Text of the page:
Berkeley Springs Brewing Company celebrates its first anniversary on June 11. In this centuries-old, historic town long celebrated for its excellent mineral water, this is the first time its water has been utilized as a base ingredient for a commercial brewery.
After being a bit tentative initially, folks in the small community of Berkeley Springs, West Virginia, are definitely beginning to embrace their local brewery. You feel it from speaking with people around town. And it feels good.
Brewery proprietor Karl Wagenbrenner says that, initially, some of the town’s residents were not quite sure what to make of them.
“But that has started to come around a lot,” he says. “We’ve won over a lot of the big three drinkers, and now we’re seeing a lot of people who want the locally produced beers.”
Overall, the experience of the past year has been a great one for head brewer Karl and his wife Denise, who is also his business partner.
“It’s been eye-opening and a whole lot of fun,” he says.
“It started out as the homebrew supply shop, and we got the opportunity to step up our game. We moved into a new location. We started a brewery, and from there we started the Bath Water Brewpub and tavern.”
To succeed as a brewery in a small town takes more than brewing talent alone.
“You have to have the passion,” he says.” You have to have the ability to look beyond just being a brewery and look at all aspects of brewing. You have to be a jack of all trades and master of a few as well.
“You have to roll with the punches a little bit. It’s kinda tough, especially when you put your whole life on the line.”
Expansion plans for steady, controlled growth
The Wagenbrenners must have what it takes because at one year in they already have big expansion plans underway.
They have an order in for a beautiful new 3.5-barrel brewing system from Stout Tanks that should arrive in August. Also included in the expansion are two 3-barrel jacketed stainless steel fermenters and a 3-barrel bright tank. These will be added to the four 3-barrel fermenters they currently have.
Speaking of the new brewing system, Karl says it won’t be just a show piece.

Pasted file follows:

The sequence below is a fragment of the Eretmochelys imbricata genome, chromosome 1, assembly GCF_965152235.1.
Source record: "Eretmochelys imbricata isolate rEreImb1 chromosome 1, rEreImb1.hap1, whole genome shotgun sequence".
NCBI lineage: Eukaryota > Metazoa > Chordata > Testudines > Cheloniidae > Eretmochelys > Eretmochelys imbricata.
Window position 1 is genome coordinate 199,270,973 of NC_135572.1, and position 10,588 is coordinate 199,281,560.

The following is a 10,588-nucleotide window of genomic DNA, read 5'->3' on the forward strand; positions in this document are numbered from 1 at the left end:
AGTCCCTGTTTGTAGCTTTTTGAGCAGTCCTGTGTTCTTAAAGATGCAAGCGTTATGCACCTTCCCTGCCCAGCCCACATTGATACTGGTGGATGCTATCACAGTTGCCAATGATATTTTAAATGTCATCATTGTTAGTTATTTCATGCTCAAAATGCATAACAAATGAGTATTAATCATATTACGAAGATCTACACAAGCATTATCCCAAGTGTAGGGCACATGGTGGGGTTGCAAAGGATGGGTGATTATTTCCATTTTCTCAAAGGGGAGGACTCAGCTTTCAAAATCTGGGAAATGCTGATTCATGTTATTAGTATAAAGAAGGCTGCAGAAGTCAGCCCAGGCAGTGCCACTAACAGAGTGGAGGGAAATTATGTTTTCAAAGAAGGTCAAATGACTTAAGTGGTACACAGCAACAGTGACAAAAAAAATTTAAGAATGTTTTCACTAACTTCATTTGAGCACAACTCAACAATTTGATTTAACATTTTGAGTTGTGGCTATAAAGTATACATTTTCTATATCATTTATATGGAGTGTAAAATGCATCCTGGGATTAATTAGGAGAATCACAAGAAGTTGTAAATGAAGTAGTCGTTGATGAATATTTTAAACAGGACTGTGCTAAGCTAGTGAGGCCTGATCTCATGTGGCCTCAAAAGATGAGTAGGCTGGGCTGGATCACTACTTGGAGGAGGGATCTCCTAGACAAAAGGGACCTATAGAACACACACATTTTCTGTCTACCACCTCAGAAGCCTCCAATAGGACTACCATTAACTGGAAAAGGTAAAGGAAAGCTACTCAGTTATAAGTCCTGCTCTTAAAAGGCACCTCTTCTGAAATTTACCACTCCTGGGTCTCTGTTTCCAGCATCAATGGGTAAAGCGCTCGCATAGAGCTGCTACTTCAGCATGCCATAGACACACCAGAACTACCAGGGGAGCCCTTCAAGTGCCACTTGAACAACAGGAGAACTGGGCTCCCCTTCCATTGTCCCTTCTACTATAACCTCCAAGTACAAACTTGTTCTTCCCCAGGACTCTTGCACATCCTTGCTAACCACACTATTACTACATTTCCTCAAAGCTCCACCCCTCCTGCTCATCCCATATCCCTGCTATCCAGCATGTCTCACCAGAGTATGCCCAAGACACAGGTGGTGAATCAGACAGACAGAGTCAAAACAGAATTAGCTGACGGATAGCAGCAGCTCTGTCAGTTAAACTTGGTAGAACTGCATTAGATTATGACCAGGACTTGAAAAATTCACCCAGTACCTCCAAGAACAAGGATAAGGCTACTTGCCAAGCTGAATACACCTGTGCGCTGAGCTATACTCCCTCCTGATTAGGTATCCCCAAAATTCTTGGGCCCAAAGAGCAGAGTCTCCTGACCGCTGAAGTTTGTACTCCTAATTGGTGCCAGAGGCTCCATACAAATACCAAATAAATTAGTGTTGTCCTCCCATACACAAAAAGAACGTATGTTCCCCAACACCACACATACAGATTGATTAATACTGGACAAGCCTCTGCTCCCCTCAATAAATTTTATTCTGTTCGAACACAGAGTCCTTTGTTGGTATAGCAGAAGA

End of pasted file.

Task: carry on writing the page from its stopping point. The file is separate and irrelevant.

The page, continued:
“I’m going to try to run that thing as much as possible,” he says.
He wants to make enough beer to not only fill his own brewpub’s needs but also to distribute more beer to other accounts. Today, he only has two local accounts selling his beer due to the limited availability. Once he gets the new brewhouse dialed in, he will be looking at adding additional stainless steel fermentation tanks as the next step in his growth plan.
He wants growth that is slow, sure, and sustainable. He is careful not to go too far too fast.
“We want to make this thing last for quite a while,” he says.
Brewery expansion as economic development
In some important aspects of his growth planning, he received assistance from local economic development organizations. His experience there has been good.
“The SBDC put us in touch with Kevin O’Connor of NCIF, who was very instrumental in helping us get funding for our new brewhouse.
“We have six employees now. What we want to do is grow and become a bigger employer for the region. We’re trying to start a new industry for the area.”
While their current location has been a good place to start, they will need more space if they are to continue growing. Wagenbrenner says that within the next year or so they will need to start looking for a new brewery location.
“We’ll need a lot more room,” he says. “For the plans that we have in place, we want to grow yearly. We want to take our time and grow as controlled as possible. Within a five-year span, we want to be up to a 10- to 15-barrel brewhouse.”